We begin this year with many dreams and aspirations, and most importantly, with lots of hope. The past year was a peculiar one and each one of us can account for a different experience. It was a good year for many of us and a terrible one for the others but nevertheless we all have a common holistic opinion on 2020 and it was quite disturbing. Many people suffered, lives were lost, blood was shed, people had no jobs or food and one particular group of people suffered like never before, domestic violence victims.
In March 2020 our government imposed a lockdown. Schools closed, and many workers were furloughed, laid off, or told to work from home. With personal movement limited and people confined to their homes, advocates expressed concern about a potential increase in domestic violence. Stay-at-home orders, intended to protect the public and prevent widespread infection, left many victims trapped with their abusers.
According to the New York Times, there was every reason to believe that the restrictions imposed to keep the virus from spreading would have such an effect, said Marianne Hester, a Bristol University sociologist who studies abusive relationships. Domestic violence goes up whenever families spend more time together, such as the Christmas and summer vacations, she said.
In 2020, between March 25 and May 31, 1,477 complaints of domestic violence were made by women. This 68-day period recorded more complaints than those received between March and May in the previous 10 years. During the first four phases of the COVID-19-related lockdown, Indian women filed more domestic violence complaints than recorded in a similar period in the last 10 years. But even this unusual spurt is only the tip of the iceberg as 86% women who experience domestic violence do not seek help in India.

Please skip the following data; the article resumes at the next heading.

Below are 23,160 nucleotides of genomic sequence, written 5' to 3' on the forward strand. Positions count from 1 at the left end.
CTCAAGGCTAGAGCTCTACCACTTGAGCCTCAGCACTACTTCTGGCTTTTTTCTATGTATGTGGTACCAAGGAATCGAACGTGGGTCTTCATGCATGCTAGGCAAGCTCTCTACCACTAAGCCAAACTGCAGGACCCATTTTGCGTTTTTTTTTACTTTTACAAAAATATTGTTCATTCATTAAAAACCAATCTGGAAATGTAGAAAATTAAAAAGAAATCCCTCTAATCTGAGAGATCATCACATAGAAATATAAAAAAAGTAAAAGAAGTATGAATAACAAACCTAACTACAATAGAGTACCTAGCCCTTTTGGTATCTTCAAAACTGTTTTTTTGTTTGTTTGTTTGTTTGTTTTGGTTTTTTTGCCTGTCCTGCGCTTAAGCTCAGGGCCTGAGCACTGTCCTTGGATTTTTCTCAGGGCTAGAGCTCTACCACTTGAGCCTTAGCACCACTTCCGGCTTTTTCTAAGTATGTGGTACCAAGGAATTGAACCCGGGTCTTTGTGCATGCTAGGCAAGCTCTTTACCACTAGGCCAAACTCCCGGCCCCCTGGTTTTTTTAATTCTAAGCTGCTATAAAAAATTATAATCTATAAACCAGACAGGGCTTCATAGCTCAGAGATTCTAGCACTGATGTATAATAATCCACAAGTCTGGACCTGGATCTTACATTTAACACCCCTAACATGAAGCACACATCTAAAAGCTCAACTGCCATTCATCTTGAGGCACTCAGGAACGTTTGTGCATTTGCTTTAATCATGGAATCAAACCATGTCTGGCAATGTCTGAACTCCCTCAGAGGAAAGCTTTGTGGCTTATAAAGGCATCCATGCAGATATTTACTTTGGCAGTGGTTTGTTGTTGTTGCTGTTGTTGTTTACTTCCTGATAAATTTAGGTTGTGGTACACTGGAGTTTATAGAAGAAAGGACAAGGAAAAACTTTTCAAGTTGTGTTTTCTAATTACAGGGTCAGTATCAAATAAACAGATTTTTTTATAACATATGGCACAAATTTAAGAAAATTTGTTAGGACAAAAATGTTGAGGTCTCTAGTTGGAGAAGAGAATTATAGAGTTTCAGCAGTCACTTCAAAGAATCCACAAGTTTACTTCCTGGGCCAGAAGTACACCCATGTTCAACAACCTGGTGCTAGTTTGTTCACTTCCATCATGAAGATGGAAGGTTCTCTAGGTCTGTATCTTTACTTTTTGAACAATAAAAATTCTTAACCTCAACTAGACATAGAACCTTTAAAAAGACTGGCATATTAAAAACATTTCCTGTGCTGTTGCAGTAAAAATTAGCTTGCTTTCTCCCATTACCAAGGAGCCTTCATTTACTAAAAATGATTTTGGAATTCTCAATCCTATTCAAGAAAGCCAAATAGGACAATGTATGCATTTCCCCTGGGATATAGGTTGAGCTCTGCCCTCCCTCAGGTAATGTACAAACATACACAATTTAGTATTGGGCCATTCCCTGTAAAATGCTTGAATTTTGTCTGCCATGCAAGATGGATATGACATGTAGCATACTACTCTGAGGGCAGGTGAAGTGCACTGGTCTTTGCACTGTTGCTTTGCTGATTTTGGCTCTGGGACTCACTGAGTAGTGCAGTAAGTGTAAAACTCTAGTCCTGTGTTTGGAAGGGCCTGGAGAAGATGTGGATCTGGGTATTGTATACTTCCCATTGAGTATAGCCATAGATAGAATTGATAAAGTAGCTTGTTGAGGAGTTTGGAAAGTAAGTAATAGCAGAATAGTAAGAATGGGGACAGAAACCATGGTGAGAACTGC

The National Commission for Women (NCW) registered an increase of at least 2.5 times in domestic violence complaints since the nationwide lockdown, according to official data. Nearly 727 of these complaints were received on its WhatsApp helpline (+917217735372 ) set up in April to ensure women, who couldn’t access emails or send complaints by post, could receive help.
India’s Union Women and Child Development Minister Smriti Irani, claims these stats to be false and that NGOs were “scaremongering”. Despite the numbers, Ms. Irani dismissed concerns over the rise in incidents of domestic violence. News reports last week said that during a webinar, the Minister had denied there was in increase in incidents. Ms. Irani said there was some “scaremongering done especially with some development partners who are in the NGO sector that 80% of women who are now at homes in India or across the world will be getting beaten up.”
But the statistics that are provided say otherwise, despite the fact that more than half of the cases go unreported we are still dealing with an extremely large number of domestic violence cases. But with officials responsible for providing and ensuring women’s safety denying the need to do it in the first place, we have a lot to worry about.
It is also alleged that getting help during the peak times of the lockdown was extremely difficult for many women. Many cases were only reported with no action taken against the abusers whatsoever, which forced the victims to stay locked in with their abusers for months.
It is believed the lockdown caused many people to lose their jobs and many families, their livelihood. With money a scarce and no food to eat, marital quarrels were on the rise. Fatigue and stress lead to arguments over silly and petty issues, which if escalated, result in violence. When a man fails to provide for his family he is angry and frustrated. Men in our society are often seen venting their anger out on their wife and children. A huge problem we face is that we do not have a stress relieving mechanism in our society, which leads to this.
With talks of a rise in Covid-19 infected cases we never know what might hit us. Our job here is to ensure no such upsurge in domestic violence cases happens again, irrespective of whether we are in lockdown or not.
It is time for us to help one another on humanitarian grounds too. So, if you know someone who is facing domestic violence and is scared to report, help them out, and urge them to speak up. If you know someone around you who doesn’t have proper access to report, please report from their side. Below are the important numbers.
- The NCW said the WhatsApp number — 7217735372
- There are two numbers to provide help to women through psychologists — 9000070839 and 0402760531.
- The domestic abuse national helpline number — 181
- Women police helpline numbers are — 1091 and 1291
Let us wage a war against domestic violence and eliminate it from society and have safer and happier households. The issue of domestic violence has for long been ignored and it is about time that we raise our voices.